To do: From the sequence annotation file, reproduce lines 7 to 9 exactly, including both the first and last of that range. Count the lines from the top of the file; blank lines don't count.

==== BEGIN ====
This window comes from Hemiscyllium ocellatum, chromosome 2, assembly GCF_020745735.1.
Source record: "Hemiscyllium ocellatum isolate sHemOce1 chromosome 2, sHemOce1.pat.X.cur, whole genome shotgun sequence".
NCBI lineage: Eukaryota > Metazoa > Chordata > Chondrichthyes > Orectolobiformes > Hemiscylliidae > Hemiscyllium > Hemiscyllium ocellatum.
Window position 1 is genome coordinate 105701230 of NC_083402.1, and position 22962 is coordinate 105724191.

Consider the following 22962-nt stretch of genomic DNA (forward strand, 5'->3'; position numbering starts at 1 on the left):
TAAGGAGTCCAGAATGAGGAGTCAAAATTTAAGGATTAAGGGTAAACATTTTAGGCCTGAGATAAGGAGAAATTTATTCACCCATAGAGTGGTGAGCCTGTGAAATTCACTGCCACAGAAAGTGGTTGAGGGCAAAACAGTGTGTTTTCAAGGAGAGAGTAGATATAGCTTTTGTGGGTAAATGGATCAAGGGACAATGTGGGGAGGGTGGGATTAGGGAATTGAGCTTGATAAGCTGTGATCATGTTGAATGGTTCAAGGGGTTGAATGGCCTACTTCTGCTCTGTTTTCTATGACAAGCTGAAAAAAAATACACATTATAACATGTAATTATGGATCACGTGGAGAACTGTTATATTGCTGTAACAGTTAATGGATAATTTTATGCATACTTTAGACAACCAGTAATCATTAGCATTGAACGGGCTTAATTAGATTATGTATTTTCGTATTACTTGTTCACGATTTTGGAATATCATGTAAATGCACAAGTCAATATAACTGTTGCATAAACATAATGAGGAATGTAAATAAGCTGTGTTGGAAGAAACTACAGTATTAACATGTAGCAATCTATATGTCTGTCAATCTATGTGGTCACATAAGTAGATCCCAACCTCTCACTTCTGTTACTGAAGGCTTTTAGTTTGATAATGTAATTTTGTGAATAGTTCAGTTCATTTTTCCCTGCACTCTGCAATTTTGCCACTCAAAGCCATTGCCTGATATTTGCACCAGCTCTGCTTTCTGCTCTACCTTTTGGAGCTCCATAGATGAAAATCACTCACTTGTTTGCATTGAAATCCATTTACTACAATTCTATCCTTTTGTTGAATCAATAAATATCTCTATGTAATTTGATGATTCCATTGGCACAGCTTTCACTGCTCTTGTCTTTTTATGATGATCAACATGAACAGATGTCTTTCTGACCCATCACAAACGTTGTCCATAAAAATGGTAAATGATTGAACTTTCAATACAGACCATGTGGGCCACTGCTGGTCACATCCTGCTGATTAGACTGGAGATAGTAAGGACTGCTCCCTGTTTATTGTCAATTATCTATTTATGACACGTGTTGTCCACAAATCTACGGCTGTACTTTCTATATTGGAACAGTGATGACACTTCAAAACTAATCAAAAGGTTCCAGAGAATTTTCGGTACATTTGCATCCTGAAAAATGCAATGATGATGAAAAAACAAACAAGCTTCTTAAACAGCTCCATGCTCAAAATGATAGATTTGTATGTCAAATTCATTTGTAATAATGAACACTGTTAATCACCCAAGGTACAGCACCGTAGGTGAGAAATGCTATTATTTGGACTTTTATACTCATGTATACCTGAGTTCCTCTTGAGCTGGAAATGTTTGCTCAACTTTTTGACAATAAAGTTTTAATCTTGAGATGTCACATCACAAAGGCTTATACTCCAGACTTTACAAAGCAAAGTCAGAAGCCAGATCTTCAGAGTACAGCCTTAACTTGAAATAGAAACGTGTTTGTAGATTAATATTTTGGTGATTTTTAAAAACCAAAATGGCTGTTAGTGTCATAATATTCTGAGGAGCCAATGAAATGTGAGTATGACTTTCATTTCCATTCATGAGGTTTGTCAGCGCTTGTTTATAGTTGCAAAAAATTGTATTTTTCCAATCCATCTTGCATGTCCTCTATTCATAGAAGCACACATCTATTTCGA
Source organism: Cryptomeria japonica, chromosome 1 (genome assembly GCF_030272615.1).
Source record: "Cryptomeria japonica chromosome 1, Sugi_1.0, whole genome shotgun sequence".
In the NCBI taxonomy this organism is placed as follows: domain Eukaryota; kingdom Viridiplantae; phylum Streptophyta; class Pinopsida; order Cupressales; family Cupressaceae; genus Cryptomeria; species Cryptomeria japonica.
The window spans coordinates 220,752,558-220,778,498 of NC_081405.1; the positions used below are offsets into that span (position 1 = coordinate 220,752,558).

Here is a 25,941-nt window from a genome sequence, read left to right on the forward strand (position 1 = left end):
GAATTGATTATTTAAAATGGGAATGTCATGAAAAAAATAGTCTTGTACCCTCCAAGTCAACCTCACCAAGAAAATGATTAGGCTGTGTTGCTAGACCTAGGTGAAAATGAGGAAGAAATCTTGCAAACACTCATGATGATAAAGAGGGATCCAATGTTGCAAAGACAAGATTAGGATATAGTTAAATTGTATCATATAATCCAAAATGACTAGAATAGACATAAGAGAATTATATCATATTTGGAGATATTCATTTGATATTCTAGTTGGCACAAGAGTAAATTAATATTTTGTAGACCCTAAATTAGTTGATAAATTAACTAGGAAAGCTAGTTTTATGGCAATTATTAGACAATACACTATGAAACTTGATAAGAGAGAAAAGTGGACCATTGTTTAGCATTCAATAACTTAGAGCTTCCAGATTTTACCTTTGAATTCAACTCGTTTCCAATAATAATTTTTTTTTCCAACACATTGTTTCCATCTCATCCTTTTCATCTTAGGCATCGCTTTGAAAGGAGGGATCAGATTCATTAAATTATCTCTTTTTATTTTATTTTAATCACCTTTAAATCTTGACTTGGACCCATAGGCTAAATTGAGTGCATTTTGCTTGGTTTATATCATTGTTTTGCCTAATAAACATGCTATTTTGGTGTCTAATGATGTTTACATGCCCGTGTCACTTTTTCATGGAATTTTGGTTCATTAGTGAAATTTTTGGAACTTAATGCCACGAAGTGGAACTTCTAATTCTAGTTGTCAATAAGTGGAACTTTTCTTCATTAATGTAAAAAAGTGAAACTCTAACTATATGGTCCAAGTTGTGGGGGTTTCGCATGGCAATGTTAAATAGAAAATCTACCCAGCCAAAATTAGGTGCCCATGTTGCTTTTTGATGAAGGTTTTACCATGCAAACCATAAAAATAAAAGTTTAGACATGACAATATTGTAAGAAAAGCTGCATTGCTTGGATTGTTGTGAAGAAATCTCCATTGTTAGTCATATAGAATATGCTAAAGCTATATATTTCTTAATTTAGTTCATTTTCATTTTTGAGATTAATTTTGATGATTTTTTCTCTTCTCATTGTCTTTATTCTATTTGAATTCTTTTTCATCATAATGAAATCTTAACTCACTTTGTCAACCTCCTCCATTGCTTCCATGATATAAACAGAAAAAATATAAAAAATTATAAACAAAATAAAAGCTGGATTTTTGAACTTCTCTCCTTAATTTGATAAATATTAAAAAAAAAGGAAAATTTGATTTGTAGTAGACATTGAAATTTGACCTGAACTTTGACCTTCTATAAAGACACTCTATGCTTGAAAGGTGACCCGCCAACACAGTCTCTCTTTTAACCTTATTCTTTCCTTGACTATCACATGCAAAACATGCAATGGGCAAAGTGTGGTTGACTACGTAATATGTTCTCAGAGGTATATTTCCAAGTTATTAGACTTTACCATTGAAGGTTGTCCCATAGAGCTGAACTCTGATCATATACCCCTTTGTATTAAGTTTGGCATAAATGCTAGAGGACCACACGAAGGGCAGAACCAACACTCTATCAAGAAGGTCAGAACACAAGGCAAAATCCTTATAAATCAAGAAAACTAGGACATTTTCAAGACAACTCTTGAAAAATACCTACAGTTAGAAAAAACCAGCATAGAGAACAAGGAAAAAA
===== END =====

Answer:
Source organism: Cryptomeria japonica, chromosome 1 (genome assembly GCF_030272615.1).
Source record: "Cryptomeria japonica chromosome 1, Sugi_1.0, whole genome shotgun sequence".
In the NCBI taxonomy this organism is placed as follows: domain Eukaryota; kingdom Viridiplantae; phylum Streptophyta; class Pinopsida; order Cupressales; family Cupressaceae; genus Cryptomeria; species Cryptomeria japonica.